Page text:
• Yes I totally agree with you. To be honest the bedroom tax has been so badly thought out, its kind of a no go area. But I do believe something needed to be done for the god knows how many people of working age whos children have grown up and flown the nest and they stay living in 2 or 3 bedroom houses getting everything paid for them so down sizeing doesnt even cross their minds. Everyones circumstances are different and I do feel for everyone affected regardless of if they deserve the bedrooms or not it is still their home. They say their isnt enough one bed but I am sure if the housing associations work together, instead of have the opinion they seem to have of only careing for their own residents, that many house holds will be able to receive a home more appropriate for their needs.


    • As far as I understand it, the bedroom tax won’t only affect people who get housing benefit. If you are working and you live in a council or housing association house, and you pay your full rent because you are not entitled to housing benefit, your rent will actually increase by 14% if you have one spare bedroom, and 25% if you have two or more spare bedrooms, so it affects everyone in social housing who has spare rooms.


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  6. I would disagree with Hanna’s comment, If she is living in a partnership which is intolerable she must leave, and the council have a duty of care and responsibility, I am a community champion and I come across this often, and one of the reasons council list are quite long, is because relationships breakdown and if either partner is homeless then the council regulations state they must use their powers or whatever necessary to accommodate either partner excuse the pun. Also who is just your landlord is the council or a housing association, Many councils no longer own hosuing estates etc, they are often in the control of Housing associations, Who have tighter controls on homelessness then councils do.


    • Yes you are right, I have been tempted to go to council a few times and say I am going to be homeless and need housing asap but you dont actually get housed, everyone I know has been put in a very discusting b&bs normally in a different area to where they currently live and have been left there for up to a year before finally having a home. I always end up decideing not to go to the council as I cant do that to my little girl: take her from her nice clean home where she is happy to somewhere horrible where we would still be sharing a bedroom she just wouldnt have all her nice stuff or her Daddy. Think its hard for any parent when you know your ex partner is a great parent to move out with the children and thats when you know your moving somewhere nice that would soon be a home. I am with a housing association except I am not as everything is in exes name.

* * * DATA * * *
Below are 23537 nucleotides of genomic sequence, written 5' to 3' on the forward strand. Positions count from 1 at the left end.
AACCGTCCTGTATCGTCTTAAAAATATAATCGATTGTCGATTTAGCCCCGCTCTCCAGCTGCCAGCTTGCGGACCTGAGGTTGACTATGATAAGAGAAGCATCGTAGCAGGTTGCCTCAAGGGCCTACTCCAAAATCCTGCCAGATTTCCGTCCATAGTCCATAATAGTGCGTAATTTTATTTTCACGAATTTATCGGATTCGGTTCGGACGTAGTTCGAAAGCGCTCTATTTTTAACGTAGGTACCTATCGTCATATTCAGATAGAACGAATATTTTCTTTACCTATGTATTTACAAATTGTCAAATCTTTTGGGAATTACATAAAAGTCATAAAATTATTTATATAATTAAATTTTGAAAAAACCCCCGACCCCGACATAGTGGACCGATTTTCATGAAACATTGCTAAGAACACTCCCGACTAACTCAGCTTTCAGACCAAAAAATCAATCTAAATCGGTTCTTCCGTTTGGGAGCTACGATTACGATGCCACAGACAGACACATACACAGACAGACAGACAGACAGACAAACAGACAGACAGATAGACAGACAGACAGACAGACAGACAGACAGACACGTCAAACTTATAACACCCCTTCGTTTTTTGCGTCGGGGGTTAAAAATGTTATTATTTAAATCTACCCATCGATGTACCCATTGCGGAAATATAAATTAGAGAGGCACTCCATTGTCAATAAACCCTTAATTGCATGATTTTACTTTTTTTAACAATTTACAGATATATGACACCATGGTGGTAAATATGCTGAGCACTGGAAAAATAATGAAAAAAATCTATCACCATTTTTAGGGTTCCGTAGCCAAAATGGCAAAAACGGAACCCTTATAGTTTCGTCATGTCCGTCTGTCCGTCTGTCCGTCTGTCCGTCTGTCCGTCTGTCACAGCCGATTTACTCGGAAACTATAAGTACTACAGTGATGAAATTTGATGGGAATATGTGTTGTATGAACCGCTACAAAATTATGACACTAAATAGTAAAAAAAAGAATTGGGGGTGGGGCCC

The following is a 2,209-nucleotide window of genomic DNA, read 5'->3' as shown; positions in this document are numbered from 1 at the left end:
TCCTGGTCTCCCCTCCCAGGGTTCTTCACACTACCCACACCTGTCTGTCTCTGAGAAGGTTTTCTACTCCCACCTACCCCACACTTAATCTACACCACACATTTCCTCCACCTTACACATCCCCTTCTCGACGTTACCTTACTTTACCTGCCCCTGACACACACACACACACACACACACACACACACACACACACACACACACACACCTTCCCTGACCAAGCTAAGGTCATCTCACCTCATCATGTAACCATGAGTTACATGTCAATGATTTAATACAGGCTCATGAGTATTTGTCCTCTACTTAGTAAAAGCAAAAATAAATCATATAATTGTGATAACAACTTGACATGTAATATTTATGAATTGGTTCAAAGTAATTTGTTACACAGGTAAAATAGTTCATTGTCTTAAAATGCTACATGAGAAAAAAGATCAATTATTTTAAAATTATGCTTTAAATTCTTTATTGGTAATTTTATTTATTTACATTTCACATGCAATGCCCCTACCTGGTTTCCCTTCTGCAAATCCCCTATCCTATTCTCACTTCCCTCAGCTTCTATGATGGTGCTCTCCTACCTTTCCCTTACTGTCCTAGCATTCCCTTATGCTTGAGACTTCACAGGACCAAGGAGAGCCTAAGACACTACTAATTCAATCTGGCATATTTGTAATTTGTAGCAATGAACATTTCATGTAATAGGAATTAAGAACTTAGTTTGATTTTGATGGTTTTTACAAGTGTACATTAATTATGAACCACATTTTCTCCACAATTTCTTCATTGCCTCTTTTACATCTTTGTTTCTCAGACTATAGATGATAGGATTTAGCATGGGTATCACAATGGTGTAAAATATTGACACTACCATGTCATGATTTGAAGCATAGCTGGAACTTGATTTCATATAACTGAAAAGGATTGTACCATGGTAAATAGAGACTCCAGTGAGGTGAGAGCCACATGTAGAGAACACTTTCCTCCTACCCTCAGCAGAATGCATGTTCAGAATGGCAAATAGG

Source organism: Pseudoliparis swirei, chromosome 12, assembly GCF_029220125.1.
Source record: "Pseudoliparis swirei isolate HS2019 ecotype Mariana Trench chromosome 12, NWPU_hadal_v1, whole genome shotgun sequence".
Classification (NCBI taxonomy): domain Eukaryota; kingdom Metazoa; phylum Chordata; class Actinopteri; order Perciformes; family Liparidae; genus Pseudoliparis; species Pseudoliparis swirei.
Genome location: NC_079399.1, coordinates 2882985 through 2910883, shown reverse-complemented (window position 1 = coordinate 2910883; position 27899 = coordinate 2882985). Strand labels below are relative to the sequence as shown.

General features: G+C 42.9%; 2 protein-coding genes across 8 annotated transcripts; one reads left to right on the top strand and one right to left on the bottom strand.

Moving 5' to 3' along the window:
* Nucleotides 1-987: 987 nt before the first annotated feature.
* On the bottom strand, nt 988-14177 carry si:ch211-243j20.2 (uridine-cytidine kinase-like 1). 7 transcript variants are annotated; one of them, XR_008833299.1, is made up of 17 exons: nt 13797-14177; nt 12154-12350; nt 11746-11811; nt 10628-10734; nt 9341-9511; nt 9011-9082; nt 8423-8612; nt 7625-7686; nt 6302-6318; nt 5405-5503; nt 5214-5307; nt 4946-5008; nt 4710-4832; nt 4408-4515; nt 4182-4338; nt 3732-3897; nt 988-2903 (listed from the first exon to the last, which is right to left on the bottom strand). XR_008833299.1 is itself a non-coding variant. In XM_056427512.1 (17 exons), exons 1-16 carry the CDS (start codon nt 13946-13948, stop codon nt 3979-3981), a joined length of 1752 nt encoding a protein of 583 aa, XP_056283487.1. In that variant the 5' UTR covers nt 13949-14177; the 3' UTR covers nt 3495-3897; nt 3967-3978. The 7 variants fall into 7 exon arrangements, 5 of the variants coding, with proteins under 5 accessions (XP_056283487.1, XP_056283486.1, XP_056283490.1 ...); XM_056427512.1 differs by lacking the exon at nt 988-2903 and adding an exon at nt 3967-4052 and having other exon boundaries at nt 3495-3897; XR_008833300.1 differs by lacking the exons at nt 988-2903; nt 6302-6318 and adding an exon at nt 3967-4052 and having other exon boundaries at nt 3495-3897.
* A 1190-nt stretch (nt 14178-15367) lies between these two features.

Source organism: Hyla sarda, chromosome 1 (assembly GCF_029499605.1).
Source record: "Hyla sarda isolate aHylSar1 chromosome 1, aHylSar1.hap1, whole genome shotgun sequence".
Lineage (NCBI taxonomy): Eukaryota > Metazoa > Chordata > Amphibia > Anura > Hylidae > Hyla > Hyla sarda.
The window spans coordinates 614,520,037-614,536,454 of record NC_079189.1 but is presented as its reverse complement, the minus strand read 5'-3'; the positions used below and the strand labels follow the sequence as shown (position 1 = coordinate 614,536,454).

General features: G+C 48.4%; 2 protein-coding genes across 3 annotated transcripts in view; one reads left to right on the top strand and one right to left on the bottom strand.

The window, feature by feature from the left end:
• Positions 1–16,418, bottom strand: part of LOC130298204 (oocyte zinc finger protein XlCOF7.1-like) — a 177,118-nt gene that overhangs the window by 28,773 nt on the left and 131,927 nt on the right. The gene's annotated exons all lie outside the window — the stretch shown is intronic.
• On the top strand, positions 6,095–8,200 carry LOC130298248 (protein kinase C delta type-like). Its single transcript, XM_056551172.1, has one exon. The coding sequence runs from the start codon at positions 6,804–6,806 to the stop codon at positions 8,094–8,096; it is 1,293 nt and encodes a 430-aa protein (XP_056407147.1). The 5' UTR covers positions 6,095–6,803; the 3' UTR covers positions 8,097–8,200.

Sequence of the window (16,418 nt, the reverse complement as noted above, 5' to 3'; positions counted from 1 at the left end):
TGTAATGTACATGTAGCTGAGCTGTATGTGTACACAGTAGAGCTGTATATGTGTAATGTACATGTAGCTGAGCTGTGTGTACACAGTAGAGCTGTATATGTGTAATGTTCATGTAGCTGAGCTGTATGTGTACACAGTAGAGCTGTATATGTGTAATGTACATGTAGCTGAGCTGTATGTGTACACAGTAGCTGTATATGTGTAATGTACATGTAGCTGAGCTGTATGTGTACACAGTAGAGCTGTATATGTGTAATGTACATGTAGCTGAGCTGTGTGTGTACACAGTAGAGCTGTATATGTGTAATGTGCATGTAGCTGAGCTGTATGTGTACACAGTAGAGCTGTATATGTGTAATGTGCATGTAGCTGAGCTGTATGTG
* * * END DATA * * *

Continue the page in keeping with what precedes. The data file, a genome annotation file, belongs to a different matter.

• I think I am missing something here, if you are in a housing association home you are both equal and responsible for the property, Does not matter whose name is on the rent book, if your partner died god forbid you would inherit the tenancy, It seems to me you are quite happy to remain with your partner because he is fantastic with your child or children. That is not reasonable cause, what is your relationship like, how will it affect your daughter, now and in the future, Can your partner not move out? So many questions. If you want to discuss further without giving to much away on here, you can always in box me on Facebook


      • I do not have facebook sorry. I have no right to the property they know I live here but that is as far as it goes. Yes he is good with my child but thats not why I stay I do pretty much as much now as I would as a single parent. If he did die I really dont no what would happen the fact I have lived here for 5 and a half years and my child was born into this address must stand for something. You know I cant even ring and report any repairs. I stay because I dont wont to unsettled my child as like I said have no idea where they would put us and its normally not very nice. We are good friends but I do wonder how it will affect my daughter she is going to be confused about how a relationship should be and in her eyes a woman job is to do everything, I wont more for her when she is older. Really dont no what to do just wish it was easier.


  7. O and yes building more would seem like the answer but with what money and where. The problem is from selling the council houses to cheap for to long


    • The money really isn’t the problem, it is the lack of political will. The Tories don’t want to build more because the scarcity is pushing up rents and house prices to the advantage of their wealthy friends. Think about the amount of top-up housing benefit that is paid to low-waged families. It would be cheaper to build new housing and rent at a fair rate… the initial building costs would soon be recouped.